Vol. 4 Issue 27 | July 6, 2018
Three Things This Week
What it is: Hip hop superstar Drake released a double album this week, which gained 170+ million streams in its first 24 hours, completely shattering all previous streaming records.
Why it’s noteworthy: The album’s success could be due to the incessant promotion by both Spotify and Apple Music, or due to the fact that Drizzy showcases two different sides of himself between the two “sides” of the album (one side is primarily hip hop, the other R&B). The album is everywhere, and we’re guessing your teens are listening. He wrestles with some tough topics on tracks like “Emotionless” and “Is There More” and even admits he has a son on another. You should listen to his music in order to join the conversation he’s already having with your kids.
2. Tinder Loops
What it is: Dating app Tinder’s newest feature is 2-second looping videos in place of profile pics.
Why it’s disturbing:According to Tinder, the videos allow users “to show more personality, which is the best way to get more right swipes” (matches). Just like Snapchat’s “Stories” have been copied by Facebook and Instagram, we can be sure that other dating apps (and other types of apps) will copy this feature. So even if your teens don’t use Tinder, the videos will reinforce the dehumanizing idea of mass objectification, that people should be judged, sifted through, and discarded or liked based on a 2-second impression that reduces human beings to products in a seemingly endless digital display window where not only their bodies, but also their hearts and souls seem up for sale.
3. What is Pop Culture?
What it is: In Popular Culture: An Introductory Text, the authors propose a formula: “The popularity of a given cultural element (object, person, or event) is directly proportional to the degree to which that element is reflective of audience beliefs and values.”
Why it’s thought provoking: Is it true? What do your teenagers think? Do we only like and support those things with which we already agree? Or do we champion cultural artifacts that stretch and challenge us, that pull us out of our comfort zones (like “This is America”)? It’s a conversation worth having with your teens, especially since we’re often so immersed in pop culture that we rarely take the time to recognize its influence, let alone to scrutinize what it’s subversively teaching us.
Bonus: Help us create our next Conversation Kit! What’s one thing you wish you could teach your teens about dating, romance, and sex? Your answers will shape our next Conversation Kit on dating! Email them to firstname.lastname@example.org. Thanks!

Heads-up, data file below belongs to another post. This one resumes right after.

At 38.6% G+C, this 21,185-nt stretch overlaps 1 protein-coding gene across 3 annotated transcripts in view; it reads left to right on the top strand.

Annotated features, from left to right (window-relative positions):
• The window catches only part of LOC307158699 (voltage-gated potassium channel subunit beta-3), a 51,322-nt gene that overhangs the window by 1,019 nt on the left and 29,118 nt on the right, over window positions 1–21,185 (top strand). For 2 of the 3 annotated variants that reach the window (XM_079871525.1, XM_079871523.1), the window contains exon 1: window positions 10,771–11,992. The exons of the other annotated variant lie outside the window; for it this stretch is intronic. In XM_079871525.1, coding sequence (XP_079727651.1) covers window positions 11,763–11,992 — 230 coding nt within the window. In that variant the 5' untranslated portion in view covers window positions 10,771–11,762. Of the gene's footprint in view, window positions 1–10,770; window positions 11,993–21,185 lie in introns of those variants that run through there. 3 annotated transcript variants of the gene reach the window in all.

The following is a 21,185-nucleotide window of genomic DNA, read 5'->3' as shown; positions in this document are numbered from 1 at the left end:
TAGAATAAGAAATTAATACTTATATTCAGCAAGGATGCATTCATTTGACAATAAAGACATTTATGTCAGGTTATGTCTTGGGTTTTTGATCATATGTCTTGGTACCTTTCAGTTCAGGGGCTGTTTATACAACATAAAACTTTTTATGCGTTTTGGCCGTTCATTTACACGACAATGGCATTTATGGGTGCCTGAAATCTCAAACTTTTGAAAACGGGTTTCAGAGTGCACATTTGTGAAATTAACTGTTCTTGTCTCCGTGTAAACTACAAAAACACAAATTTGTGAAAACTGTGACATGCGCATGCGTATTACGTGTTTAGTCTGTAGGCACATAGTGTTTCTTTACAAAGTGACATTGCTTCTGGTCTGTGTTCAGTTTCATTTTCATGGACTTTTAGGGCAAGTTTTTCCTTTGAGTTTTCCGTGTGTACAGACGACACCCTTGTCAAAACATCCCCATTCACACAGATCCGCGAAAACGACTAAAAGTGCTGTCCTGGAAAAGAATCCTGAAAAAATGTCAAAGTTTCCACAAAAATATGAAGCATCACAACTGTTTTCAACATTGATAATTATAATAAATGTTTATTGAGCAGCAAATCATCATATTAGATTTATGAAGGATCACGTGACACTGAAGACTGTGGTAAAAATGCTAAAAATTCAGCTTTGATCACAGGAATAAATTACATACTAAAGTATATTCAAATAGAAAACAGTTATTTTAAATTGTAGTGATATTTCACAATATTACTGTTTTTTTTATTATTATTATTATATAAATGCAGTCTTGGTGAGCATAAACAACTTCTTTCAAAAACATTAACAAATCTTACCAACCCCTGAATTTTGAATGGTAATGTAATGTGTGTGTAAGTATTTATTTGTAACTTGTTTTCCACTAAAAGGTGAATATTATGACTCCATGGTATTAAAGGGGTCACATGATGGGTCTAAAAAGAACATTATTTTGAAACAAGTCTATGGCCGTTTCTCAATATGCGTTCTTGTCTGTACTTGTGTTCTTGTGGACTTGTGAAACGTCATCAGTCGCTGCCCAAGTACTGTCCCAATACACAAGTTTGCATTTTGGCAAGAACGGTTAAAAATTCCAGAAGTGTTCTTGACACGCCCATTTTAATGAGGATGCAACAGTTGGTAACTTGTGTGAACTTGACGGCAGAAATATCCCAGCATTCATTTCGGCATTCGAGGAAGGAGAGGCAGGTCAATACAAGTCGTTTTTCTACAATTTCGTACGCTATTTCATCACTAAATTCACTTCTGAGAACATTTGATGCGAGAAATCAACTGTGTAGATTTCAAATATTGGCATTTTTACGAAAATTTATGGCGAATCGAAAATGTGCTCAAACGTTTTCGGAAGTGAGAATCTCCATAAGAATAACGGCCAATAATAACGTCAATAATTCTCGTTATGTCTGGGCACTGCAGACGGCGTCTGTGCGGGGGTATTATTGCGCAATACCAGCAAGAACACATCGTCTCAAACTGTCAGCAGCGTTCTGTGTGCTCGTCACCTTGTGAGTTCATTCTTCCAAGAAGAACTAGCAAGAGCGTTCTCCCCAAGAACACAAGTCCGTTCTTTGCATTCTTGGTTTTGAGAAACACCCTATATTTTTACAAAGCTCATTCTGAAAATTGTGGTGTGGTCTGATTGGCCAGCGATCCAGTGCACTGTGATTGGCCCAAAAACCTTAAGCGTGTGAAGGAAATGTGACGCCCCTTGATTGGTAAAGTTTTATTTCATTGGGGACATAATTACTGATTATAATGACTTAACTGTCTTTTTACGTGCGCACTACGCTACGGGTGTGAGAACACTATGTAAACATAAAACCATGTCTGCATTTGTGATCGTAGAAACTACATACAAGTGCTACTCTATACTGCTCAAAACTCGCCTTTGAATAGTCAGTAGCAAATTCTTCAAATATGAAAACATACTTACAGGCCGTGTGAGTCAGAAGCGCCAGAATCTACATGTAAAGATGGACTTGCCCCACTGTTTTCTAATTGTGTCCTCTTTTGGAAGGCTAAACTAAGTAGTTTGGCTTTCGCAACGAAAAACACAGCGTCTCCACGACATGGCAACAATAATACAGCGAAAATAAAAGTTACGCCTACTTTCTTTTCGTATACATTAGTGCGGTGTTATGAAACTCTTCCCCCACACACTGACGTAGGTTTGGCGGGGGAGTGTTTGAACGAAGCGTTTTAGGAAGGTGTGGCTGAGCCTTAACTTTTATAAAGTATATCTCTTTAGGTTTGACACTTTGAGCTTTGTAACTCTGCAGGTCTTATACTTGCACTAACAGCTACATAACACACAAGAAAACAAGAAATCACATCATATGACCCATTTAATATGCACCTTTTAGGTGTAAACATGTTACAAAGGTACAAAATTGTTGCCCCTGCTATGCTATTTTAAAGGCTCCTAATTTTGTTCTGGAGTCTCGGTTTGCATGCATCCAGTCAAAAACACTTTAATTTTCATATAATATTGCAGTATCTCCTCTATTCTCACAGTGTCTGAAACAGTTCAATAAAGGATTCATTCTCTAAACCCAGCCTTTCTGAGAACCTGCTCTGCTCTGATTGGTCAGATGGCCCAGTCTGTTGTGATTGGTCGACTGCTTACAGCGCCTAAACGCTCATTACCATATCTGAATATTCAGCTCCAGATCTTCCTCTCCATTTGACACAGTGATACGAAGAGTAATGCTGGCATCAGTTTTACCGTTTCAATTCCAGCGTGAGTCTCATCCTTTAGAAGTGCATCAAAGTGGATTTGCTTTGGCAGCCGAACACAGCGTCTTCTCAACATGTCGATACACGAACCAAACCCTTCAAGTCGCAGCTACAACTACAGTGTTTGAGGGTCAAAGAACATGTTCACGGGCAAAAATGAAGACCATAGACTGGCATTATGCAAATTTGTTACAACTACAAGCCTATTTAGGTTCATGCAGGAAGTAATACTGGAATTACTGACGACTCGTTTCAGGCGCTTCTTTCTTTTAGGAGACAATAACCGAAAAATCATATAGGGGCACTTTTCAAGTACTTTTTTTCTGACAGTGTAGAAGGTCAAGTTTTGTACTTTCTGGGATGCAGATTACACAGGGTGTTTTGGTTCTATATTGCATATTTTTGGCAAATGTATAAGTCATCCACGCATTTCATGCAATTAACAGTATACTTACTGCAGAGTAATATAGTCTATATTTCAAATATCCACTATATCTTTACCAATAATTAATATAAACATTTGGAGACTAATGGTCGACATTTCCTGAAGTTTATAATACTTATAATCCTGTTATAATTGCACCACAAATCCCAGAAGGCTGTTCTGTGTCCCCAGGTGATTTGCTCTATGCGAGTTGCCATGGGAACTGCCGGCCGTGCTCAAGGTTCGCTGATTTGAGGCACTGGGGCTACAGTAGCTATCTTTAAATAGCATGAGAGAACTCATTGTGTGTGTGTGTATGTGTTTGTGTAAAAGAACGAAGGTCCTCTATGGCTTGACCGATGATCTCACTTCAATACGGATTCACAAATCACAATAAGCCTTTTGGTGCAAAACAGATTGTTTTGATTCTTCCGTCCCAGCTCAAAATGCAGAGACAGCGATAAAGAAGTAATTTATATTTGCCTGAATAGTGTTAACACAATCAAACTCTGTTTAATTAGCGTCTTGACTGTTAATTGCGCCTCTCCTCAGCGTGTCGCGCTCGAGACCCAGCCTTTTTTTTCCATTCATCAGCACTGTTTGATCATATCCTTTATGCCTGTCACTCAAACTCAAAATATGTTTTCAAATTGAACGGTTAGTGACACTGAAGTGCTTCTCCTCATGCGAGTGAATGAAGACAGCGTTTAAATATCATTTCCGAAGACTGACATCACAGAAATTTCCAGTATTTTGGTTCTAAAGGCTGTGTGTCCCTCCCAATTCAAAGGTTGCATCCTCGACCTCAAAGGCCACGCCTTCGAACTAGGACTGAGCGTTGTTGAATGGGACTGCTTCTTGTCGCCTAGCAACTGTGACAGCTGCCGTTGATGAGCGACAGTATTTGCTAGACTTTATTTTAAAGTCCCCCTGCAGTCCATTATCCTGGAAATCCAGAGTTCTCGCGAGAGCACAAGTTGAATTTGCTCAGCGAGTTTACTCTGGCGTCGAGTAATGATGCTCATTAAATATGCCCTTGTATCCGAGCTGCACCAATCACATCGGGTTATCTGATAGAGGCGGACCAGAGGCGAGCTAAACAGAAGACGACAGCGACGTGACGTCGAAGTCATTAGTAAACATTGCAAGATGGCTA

Embracing the Ordinary
On Wednesday, the US celebrated the holy day of Independence with parades and fireworks, marking a high point on our civic calendar. In contrast, the Christian calendar is currently mired in the mundane, trudging through Ordinary Time. Bereft of celebrations, this six-month season encourages believers to consistently live out their faith in normal life.
Most of our days on this earth are spent doing ordinary things: washing the dishes, mowing the lawn, or cooking a meal. Perhaps no one is bothered by the ordinary and plain more than teenagers. They often haven’t reached a place of maturity where they can appreciate the humdrum parts of life. But it’s in these very routine times that miraculous things happen: Our children grow up, our marriages get stronger, and our souls ripen. Annie Dillard wrote, “How we spend our days is of course how we spend our lives.”
The tragedy is that our kids want to skip over the normal, daily routines because they fail to see the glory of God in the everyday. These mundane tasks aren’t distractions from what they are made to do; they are what our kids are made to do. If this sounds like drudgery, then we need to ask for fresh eyes to see daily life as a form of worship. “Sometimes the difference between drudgery and epiphany is just seeing things from the right angle.”
The Christian calendar gives our children an alternative to the story they are being told daily in which entertainment, sporting events, and nationalism anchor their year. The liturgical calendar centers time—and thus life—around the Kingdom of God, reminding us of the sacredness in every moment. Embracing “ordinary time” means practicing the presence of God always. He is with us in our kitchens, in the car, and at school. And because He is with us always, nothing really is ordinary after all.
Check out our Parent’s Guide to Ordinary Time to learn practical ways you can help your teen infuse holiness into their daily life. (Or for more on the Liturgical Calendar, check out our Parent’s Guide to the Liturgical Year Bundle!)
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